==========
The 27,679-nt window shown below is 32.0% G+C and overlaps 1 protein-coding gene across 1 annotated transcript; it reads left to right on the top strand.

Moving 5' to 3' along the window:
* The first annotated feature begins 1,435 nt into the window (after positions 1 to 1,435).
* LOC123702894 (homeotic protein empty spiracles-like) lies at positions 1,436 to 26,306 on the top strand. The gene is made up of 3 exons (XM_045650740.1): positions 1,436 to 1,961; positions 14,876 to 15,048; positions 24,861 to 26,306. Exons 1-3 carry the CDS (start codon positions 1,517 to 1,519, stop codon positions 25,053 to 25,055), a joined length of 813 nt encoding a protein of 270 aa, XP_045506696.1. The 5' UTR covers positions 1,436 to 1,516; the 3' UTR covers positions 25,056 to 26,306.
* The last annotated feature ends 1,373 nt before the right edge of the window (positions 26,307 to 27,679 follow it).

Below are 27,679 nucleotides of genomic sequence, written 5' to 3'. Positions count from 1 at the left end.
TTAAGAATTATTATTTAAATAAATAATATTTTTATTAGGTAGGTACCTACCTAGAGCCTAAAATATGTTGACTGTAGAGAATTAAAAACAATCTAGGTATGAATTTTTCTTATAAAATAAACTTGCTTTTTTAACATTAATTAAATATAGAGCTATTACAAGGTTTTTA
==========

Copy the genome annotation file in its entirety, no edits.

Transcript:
The 27,679-nt window shown below is 32.0% G+C and overlaps 1 protein-coding gene across 1 annotated transcript; it reads left to right on the top strand.

Moving 5' to 3' along the window:
* The first annotated feature begins 1,435 nt into the window (after positions 1 to 1,435).
* LOC123702894 (homeotic protein empty spiracles-like) lies at positions 1,436 to 26,306 on the top strand. The gene is made up of 3 exons (XM_045650740.1): positions 1,436 to 1,961; positions 14,876 to 15,048; positions 24,861 to 26,306. Exons 1-3 carry the CDS (start codon positions 1,517 to 1,519, stop codon positions 25,053 to 25,055), a joined length of 813 nt encoding a protein of 270 aa, XP_045506696.1. The 5' UTR covers positions 1,436 to 1,516; the 3' UTR covers positions 25,056 to 26,306.
* The last annotated feature ends 1,373 nt before the right edge of the window (positions 26,307 to 27,679 follow it).

Below are 27,679 nucleotides of genomic sequence, written 5' to 3'. Positions count from 1 at the left end.
TTAAGAATTATTATTTAAATAAATAATATTTTTATTAGGTAGGTACCTACCTAGAGCCTAAAATATGTTGACTGTAGAGAATTAAAAACAATCTAGGTATGAATTTTTCTTATAAAATAAACTTGCTTTTTTAACATTAATTAAATATAGAGCTATTACAAGGTTTTTA